Availability: ConceptDraw Pro (OS X)
Pencil is a freeware that will be a pleasure to use. First, let’s get this straight; this software doesn’t support Visio files directly, so if that’s what you’re after, look elsewhere. Beyond that, Pencil is a great wire framing tool that can do graphing and diagramming really well for you. I say wire framing because that’s where Pencil’s true strength shines. Pencil isn’t too big on giving templates, but offers one of the biggest possible libraries of shapes and artwork to choose from. You get a ton of formatting options and can pretty much customise every aspect of your wireframe, flow chart or diagram to your liking. The software is pretty light and small, and doesn’t require any installation on your Mac either, making it a perfect choice if you have to work offline or don’t need an online solution for any other reason.
License: Open Source
Availability: Pencil (OS X)
Gliffy is yet another online diagramming tool not unlike Lucidchart, but has considerably fewer options than our top pick. You’ll favour Gliffy if you’re looking for a no-nonsense solution that lets you get your required work done easily with minimum distraction. The biggest plus for this tool is that it relies on HTML 5 rather than Flash, making it suitable for any browser. There is Visio support, Google Drive integration, bunch of templates and themes to hit the ground running, and more. What sets Gliffy truly apart, however, is the Wikia plugin that it offers if you want to embed diagrams in your Wiki, and a Chrome app for offline working – something that other online tools don’t bring to the table.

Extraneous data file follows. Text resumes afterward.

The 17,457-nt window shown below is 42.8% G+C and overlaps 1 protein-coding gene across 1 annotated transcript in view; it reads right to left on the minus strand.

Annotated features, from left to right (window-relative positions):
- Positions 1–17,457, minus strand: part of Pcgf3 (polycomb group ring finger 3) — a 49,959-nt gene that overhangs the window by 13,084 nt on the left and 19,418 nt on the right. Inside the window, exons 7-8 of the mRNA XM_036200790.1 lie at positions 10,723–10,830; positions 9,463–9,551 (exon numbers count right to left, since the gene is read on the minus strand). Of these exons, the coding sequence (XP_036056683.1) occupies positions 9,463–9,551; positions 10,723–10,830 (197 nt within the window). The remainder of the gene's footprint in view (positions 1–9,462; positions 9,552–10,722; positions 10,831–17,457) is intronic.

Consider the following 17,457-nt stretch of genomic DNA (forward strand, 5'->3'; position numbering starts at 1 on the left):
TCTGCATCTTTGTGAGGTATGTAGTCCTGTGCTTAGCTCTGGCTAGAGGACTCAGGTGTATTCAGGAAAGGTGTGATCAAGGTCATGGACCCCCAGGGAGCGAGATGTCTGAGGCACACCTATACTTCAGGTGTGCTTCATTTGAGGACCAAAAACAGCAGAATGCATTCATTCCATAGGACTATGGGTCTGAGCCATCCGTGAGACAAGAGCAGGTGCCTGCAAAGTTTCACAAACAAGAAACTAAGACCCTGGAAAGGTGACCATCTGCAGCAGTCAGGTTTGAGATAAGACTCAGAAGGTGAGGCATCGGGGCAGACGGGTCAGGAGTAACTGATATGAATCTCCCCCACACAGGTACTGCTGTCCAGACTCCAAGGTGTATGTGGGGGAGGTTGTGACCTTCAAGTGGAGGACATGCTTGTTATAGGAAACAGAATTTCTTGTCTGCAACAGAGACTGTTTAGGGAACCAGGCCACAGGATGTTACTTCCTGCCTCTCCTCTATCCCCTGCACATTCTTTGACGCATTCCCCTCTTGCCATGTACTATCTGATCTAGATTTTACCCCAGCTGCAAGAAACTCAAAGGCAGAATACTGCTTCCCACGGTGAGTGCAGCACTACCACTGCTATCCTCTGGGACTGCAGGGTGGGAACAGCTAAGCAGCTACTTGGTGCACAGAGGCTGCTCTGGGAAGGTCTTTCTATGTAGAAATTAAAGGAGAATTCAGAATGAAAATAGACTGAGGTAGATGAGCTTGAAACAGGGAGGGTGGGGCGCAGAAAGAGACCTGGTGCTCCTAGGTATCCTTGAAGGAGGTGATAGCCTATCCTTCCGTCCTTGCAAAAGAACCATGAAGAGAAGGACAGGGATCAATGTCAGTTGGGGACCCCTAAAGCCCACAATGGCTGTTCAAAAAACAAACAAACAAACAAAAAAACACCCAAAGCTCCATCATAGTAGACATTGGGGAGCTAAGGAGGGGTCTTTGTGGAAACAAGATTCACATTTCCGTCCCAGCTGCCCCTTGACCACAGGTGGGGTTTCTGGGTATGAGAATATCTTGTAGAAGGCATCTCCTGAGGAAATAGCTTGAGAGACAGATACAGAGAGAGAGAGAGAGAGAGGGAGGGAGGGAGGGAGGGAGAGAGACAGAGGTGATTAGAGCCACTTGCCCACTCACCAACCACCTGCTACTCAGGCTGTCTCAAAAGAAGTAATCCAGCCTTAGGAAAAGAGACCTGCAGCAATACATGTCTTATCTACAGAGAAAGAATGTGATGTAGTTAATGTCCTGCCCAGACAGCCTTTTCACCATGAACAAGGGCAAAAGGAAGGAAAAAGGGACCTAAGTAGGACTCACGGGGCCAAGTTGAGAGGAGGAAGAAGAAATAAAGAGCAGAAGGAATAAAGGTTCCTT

Gliffy follows the freemium model as well, albeit it’s free version is rather limited for my taste. Still, it won’t hurt to give it a try.
License: Freemium (Standard plan costs $4.95/month for one user)
Availability: Gliffy (web)
Draw isn’t technically a graphing or diagramming tool, but it can get the job done fairly well. Draw is a part of the Libre Office suite, and not only does it make it possible to create professional grade drawings, but also equally powerful wireframes, flow charts, UML diagrams and the like. There is no support for Visio files, though.
It’s hard to recommend Draw as a purely graphing application, but since it’s free and carries the very reliable name of Libre Office behind it, it’s worth a try. The software performs well, and it’s worth noting as a possible alternative to Visio, but there are certainly better solutions available if you’re looking for just diagramming on your Mac.
Availability: Libre Office (Draw)
Creately is the last web-based tool in our list of best Visio alternatives for Mac, and for good measure. While it’s pretty useful for a quick flow chart or two, it doesn’t pack quite a punch compared to the likes of Lucidchart and Cacoo. However, on the plus side, the interface of Creately is a sight to behold. It’s just so neat and organised that using this tool is a pleasure. You get all the usual stuff with Creately: guidelines, automatic snapping, templates, shapes and artwork, and everything else you’d expect from a capable diagramming tool.
Like other online utilities of this nature, Creately is freemium, and the best part is, using the free version doesn’t really require a sign up either (if you’re doing a one-time project, that is). However, Creately relies on Flash to run, so if you’re using an unsupported browser like Safari, this utility won’t work for you.
License: Freemium (Paid plan starts from $5/month for a single user)
Availability: Creately (web)
Do you know of any other Visio alternative for Mac that deserves to be on this list? Let us know in comments section.